Traditional Chinese Medicine


Cupping is used to remove toxins and help energy move around the body. The technique stimulates blood flow, relaxes congested muscles, treats stiffness in the body and relieves pain.
Glass cups are heated then placed on a specific area that needs treating, or on acupuncture points, creating suction. The skin and superficial muscle is sucked into the cup, counteracting stagnant energy.

Well Woman may use traditional cupping, moving oil cupping or needle cupping depending on the diagnosis you present.

Cupping treatment causes no pain, but there can be a sensation of tightness on the area that has been sucked up into the cup, which is relieved when the cup is removed.

After cupping, it is normal to experience bruising on the skin that can vary in colour from light pink/brown to bright red or dark purple.  Practitioners see the bruising as a reflection of the degree of stagnation or otherwise in the patient in that area. The bruising, though, doesn’t feel painful, but it can look rather startling!

Cupping therapy works by lifting the body’s connective tissue, loosening any adhesions and restoring blood flow to areas of the body that have been restricted.


Moxibustion is a traditional Chinese medicine technique that involves the burning of mugwort, a small, spongy herb, to facilitate healing. Moxibustion has been used throughout Asia for thousands of years; in fact, the actual Chinese character for acupuncture, translated literally, means “acupuncture-moxibustion.” The purpose of moxibustion, as with most forms of traditional Chinese medicine, is to strengthen the blood, stimulate the flow of qi, and maintain general health.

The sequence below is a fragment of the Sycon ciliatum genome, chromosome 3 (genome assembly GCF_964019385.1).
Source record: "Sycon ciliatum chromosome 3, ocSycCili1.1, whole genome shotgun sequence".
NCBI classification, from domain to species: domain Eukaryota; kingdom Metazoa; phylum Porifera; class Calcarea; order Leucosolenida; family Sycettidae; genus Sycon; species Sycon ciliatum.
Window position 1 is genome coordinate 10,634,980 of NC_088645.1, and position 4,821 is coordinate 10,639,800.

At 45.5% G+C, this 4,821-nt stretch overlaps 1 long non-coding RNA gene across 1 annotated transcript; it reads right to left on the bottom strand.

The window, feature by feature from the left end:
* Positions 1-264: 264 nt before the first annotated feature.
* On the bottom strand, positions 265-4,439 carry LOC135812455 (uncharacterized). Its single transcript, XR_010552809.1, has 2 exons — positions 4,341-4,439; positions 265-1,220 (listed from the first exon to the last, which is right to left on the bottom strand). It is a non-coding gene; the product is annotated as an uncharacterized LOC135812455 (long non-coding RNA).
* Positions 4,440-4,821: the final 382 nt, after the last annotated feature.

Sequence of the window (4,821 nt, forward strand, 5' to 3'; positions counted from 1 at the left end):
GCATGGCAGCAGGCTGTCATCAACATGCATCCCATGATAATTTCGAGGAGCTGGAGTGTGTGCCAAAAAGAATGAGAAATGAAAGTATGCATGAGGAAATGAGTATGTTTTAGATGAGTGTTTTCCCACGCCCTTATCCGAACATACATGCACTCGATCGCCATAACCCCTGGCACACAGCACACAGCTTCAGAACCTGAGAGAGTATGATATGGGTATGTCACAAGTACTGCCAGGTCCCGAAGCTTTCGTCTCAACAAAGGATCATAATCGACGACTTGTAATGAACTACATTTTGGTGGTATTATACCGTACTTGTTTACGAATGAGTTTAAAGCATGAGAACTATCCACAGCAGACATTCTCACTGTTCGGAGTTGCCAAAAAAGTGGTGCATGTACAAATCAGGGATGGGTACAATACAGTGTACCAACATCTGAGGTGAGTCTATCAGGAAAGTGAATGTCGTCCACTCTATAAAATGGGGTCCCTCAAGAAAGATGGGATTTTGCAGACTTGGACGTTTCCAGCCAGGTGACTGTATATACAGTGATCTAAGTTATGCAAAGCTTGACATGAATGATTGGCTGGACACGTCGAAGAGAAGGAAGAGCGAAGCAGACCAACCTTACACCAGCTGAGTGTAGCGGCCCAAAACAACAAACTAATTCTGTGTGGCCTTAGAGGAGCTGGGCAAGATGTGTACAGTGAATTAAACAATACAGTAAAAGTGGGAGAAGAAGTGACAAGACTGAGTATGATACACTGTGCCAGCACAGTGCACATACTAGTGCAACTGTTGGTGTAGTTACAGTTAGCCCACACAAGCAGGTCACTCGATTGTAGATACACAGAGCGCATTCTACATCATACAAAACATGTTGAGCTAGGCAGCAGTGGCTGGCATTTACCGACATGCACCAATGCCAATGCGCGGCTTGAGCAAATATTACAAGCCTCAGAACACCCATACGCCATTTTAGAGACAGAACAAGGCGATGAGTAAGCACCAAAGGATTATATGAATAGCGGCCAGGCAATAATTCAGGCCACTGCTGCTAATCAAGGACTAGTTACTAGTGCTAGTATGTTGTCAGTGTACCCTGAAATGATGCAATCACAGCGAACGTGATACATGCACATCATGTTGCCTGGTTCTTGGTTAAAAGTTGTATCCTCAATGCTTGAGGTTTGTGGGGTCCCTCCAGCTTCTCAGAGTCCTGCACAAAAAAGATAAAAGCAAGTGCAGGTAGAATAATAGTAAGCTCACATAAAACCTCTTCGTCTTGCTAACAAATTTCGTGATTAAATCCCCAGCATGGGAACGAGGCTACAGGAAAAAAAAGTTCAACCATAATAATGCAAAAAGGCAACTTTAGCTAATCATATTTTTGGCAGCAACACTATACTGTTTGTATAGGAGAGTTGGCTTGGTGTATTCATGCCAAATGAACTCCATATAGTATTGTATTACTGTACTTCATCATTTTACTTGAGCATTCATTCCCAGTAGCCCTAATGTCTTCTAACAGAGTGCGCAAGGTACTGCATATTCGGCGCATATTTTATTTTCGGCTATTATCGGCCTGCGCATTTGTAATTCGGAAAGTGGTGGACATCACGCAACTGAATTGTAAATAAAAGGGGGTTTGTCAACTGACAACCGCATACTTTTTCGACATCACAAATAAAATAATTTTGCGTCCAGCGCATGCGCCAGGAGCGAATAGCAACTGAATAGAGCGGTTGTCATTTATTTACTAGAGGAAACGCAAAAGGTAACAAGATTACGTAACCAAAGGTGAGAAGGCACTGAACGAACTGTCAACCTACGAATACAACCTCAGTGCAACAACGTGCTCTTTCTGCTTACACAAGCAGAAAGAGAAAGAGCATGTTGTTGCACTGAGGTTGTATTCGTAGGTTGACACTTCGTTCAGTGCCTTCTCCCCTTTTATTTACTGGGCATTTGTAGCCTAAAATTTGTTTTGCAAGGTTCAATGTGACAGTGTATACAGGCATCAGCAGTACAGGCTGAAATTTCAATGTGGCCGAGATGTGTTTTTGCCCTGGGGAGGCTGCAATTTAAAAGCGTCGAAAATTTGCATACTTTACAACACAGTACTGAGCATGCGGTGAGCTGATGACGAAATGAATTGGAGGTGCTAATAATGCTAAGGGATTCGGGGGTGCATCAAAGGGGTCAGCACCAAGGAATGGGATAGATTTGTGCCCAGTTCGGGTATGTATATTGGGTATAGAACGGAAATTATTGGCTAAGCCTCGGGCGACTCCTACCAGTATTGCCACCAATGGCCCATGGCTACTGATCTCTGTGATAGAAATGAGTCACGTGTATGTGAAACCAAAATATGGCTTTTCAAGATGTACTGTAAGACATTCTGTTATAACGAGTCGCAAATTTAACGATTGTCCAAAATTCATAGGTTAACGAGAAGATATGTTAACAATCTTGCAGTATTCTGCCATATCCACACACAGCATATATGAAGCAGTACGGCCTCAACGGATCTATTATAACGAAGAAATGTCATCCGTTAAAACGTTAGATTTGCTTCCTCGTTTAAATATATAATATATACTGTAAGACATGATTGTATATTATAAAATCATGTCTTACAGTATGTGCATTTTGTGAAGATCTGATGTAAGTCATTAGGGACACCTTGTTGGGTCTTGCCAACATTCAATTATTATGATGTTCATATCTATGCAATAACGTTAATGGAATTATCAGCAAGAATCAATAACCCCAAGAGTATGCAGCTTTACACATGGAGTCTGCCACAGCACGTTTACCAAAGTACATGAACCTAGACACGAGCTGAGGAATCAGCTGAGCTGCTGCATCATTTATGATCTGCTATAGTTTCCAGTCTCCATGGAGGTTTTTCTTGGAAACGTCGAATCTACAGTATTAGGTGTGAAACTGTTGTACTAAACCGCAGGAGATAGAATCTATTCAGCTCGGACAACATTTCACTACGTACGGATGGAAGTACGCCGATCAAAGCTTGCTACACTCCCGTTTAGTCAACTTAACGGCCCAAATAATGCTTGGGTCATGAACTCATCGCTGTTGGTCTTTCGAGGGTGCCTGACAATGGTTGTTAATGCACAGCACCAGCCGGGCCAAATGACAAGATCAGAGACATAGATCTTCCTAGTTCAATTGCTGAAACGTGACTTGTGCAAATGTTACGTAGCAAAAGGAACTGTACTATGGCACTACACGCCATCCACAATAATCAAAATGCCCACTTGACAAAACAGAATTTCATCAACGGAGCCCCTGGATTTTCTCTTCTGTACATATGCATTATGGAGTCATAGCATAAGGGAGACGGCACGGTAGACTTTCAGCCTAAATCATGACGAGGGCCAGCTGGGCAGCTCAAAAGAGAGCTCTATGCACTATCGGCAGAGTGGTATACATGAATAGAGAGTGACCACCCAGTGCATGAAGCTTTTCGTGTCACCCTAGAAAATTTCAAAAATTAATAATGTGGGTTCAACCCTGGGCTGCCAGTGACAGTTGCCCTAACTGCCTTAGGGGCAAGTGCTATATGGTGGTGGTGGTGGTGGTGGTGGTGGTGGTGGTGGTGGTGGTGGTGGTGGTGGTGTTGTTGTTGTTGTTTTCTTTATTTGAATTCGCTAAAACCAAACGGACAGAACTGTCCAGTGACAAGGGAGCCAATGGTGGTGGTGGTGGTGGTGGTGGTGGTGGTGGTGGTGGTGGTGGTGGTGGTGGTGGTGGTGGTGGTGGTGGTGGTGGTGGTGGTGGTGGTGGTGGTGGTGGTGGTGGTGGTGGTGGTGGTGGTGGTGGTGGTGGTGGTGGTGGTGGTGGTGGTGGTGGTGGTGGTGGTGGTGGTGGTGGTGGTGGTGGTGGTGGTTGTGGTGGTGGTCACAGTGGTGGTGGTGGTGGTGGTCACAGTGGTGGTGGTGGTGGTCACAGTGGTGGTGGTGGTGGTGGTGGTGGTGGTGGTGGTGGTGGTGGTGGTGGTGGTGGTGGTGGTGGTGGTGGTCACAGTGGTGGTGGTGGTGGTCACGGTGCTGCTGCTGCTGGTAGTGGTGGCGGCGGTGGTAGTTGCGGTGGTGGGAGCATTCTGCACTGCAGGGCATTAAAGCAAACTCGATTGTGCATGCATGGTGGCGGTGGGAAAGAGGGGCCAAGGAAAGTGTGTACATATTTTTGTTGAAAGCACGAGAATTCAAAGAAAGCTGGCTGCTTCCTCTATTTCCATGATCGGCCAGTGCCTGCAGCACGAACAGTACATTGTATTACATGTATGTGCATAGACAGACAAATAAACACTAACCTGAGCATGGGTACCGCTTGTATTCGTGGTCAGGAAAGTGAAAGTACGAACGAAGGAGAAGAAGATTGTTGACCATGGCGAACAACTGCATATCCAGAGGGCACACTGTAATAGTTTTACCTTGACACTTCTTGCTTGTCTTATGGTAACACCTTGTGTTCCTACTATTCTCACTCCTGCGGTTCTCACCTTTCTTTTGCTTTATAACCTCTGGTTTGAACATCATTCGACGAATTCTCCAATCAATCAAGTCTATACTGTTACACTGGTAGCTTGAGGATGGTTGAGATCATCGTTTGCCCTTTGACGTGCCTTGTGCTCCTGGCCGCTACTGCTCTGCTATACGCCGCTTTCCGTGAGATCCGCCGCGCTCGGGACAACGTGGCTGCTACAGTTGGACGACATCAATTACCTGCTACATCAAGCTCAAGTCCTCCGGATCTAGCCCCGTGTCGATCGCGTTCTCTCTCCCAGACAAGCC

Tuina Massage

Tuina (pronounced “twee nah”) is a form of Oriental bodywork that has been used in China for centuries. A combination of massage, acupressure and other forms of body manipulation, tuina works by applying pressure to acupoints, meridians and groups of muscles or nerves to remove blockages that prevent the free flow of qi. Removing these blockages restores the balance of qi in the body, leading to improved health and vitality.

Chinese Dietary Therapy

Chinese dietary therapy is an integral part of any complete treatment plan. The earliest written record is Sun Simiao’s Prescriptions Worth a Thousand Gold, published in 652 A.D., in which he discusses the treatment of a variety of diseases through diet.
In the traditional system of dietary cures, foods have been organized into categories based on their innate temperature, energetics (the direction in which they move qi and how they affect qi and blood flow), and the organs they affect

Exercise and Lifestyle Advice according to Chinese Medicine

The TCM approach to healthcare is not that different from the general outlook of Western approaches. It considers that appropriate exercise, diet, relaxation, social relationships, and habits all play a part in promoting or hindering the healthy flow of Qì in the body.